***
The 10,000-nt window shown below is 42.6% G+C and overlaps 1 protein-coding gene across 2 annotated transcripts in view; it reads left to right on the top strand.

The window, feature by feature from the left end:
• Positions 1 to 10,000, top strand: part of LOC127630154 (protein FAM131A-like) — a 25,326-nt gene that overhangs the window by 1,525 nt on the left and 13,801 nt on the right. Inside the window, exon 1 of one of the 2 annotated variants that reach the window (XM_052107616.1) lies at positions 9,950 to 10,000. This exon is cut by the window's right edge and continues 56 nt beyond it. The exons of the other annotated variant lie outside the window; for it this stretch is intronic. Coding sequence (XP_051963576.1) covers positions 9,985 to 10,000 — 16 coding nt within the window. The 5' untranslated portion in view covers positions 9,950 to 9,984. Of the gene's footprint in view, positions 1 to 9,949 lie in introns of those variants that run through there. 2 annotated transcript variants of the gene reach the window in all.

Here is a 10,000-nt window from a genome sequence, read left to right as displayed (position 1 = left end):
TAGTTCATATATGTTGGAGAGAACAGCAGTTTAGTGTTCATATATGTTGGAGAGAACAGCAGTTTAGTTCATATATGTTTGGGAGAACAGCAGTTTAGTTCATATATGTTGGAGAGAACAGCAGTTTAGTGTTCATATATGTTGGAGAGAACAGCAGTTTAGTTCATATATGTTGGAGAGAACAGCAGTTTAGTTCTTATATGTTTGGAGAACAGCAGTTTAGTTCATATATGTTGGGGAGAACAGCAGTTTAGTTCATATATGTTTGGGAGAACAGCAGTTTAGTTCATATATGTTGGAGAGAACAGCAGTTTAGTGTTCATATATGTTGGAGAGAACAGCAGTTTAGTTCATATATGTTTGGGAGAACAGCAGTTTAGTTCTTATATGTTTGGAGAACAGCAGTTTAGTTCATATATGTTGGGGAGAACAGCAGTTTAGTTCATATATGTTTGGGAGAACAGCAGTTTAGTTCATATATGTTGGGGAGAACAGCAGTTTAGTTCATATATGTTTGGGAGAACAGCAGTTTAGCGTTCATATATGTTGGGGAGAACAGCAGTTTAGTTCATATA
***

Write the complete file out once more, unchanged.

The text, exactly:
The 10,000-nt window shown below is 42.6% G+C and overlaps 1 protein-coding gene across 2 annotated transcripts in view; it reads left to right on the top strand.

The window, feature by feature from the left end:
• Positions 1 to 10,000, top strand: part of LOC127630154 (protein FAM131A-like) — a 25,326-nt gene that overhangs the window by 1,525 nt on the left and 13,801 nt on the right. Inside the window, exon 1 of one of the 2 annotated variants that reach the window (XM_052107616.1) lies at positions 9,950 to 10,000. This exon is cut by the window's right edge and continues 56 nt beyond it. The exons of the other annotated variant lie outside the window; for it this stretch is intronic. Coding sequence (XP_051963576.1) covers positions 9,985 to 10,000 — 16 coding nt within the window. The 5' untranslated portion in view covers positions 9,950 to 9,984. Of the gene's footprint in view, positions 1 to 9,949 lie in introns of those variants that run through there. 2 annotated transcript variants of the gene reach the window in all.

Here is a 10,000-nt window from a genome sequence, read left to right as displayed (position 1 = left end):
TAGTTCATATATGTTGGAGAGAACAGCAGTTTAGTGTTCATATATGTTGGAGAGAACAGCAGTTTAGTTCATATATGTTTGGGAGAACAGCAGTTTAGTTCATATATGTTGGAGAGAACAGCAGTTTAGTGTTCATATATGTTGGAGAGAACAGCAGTTTAGTTCATATATGTTGGAGAGAACAGCAGTTTAGTTCTTATATGTTTGGAGAACAGCAGTTTAGTTCATATATGTTGGGGAGAACAGCAGTTTAGTTCATATATGTTTGGGAGAACAGCAGTTTAGTTCATATATGTTGGAGAGAACAGCAGTTTAGTGTTCATATATGTTGGAGAGAACAGCAGTTTAGTTCATATATGTTTGGGAGAACAGCAGTTTAGTTCTTATATGTTTGGAGAACAGCAGTTTAGTTCATATATGTTGGGGAGAACAGCAGTTTAGTTCATATATGTTTGGGAGAACAGCAGTTTAGTTCATATATGTTGGGGAGAACAGCAGTTTAGTTCATATATGTTTGGGAGAACAGCAGTTTAGCGTTCATATATGTTGGGGAGAACAGCAGTTTAGTTCATATA